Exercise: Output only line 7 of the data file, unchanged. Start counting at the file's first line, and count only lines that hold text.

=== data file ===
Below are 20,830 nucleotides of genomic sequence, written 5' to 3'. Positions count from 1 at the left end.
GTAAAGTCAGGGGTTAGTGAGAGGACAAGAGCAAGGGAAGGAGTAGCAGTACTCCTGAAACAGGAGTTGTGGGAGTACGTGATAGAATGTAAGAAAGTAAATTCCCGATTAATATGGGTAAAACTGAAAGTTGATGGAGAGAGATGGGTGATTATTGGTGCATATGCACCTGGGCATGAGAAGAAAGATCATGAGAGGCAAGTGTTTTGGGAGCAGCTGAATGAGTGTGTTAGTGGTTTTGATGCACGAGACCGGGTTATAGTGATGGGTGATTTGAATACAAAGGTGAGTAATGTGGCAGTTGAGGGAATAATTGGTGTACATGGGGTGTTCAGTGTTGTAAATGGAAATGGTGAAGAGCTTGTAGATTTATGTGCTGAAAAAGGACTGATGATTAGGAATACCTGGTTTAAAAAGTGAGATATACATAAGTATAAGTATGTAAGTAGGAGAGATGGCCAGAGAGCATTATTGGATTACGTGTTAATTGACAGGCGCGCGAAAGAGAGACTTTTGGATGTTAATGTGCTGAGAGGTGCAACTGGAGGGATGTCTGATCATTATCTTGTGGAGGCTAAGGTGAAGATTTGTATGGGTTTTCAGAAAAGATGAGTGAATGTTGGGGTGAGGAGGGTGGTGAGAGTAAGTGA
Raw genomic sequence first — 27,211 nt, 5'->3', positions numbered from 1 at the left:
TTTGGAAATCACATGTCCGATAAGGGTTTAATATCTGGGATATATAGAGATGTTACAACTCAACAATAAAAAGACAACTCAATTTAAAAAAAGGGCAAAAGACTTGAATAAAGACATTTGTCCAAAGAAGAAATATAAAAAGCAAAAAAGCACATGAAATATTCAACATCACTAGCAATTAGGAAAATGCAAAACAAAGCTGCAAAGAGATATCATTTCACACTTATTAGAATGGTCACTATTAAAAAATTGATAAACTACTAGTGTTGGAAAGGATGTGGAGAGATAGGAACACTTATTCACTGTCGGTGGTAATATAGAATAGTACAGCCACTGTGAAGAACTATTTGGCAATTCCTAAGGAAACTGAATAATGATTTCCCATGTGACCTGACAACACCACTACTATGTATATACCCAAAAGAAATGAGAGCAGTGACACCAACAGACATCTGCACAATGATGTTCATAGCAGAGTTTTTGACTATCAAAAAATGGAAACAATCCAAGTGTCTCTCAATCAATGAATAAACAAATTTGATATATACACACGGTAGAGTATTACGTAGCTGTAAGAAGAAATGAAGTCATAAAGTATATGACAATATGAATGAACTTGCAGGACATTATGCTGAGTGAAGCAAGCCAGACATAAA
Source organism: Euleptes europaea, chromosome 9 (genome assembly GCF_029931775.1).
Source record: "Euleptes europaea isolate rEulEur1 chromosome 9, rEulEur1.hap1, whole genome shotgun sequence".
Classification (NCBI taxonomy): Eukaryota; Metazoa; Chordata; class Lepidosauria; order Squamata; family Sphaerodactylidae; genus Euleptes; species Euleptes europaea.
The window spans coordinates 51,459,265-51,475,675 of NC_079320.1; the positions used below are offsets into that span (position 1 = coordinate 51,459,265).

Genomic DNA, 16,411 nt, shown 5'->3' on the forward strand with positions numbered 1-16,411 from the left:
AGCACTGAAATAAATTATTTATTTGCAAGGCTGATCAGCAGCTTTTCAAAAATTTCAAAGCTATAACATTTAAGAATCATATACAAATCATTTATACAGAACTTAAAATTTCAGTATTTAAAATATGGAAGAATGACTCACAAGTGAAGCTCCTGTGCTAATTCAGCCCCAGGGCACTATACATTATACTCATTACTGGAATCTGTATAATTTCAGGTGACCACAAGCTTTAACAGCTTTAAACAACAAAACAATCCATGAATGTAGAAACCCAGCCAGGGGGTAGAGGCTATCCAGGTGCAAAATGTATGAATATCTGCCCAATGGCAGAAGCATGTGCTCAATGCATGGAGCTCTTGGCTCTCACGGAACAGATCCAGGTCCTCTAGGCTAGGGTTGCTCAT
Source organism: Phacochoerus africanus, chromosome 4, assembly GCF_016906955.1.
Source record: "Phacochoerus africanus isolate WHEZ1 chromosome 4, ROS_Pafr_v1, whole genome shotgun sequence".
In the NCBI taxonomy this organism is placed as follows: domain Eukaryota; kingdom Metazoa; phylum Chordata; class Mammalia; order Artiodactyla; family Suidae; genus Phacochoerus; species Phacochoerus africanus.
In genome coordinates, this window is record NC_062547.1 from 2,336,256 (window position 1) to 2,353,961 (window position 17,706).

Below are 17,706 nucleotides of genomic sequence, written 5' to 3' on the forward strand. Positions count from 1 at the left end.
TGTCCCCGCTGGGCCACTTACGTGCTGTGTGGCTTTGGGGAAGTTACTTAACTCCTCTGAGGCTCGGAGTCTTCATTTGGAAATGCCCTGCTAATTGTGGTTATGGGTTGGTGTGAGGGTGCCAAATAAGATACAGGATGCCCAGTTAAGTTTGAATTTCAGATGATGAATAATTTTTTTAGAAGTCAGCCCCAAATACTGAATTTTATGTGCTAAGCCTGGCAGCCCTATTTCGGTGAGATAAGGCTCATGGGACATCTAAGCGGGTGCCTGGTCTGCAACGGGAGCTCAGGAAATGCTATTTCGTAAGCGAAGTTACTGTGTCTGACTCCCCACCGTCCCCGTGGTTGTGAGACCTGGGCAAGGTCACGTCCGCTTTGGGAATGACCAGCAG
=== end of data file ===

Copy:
Classification (NCBI taxonomy): Eukaryota; Metazoa; Chordata; class Lepidosauria; order Squamata; family Sphaerodactylidae; genus Euleptes; species Euleptes europaea.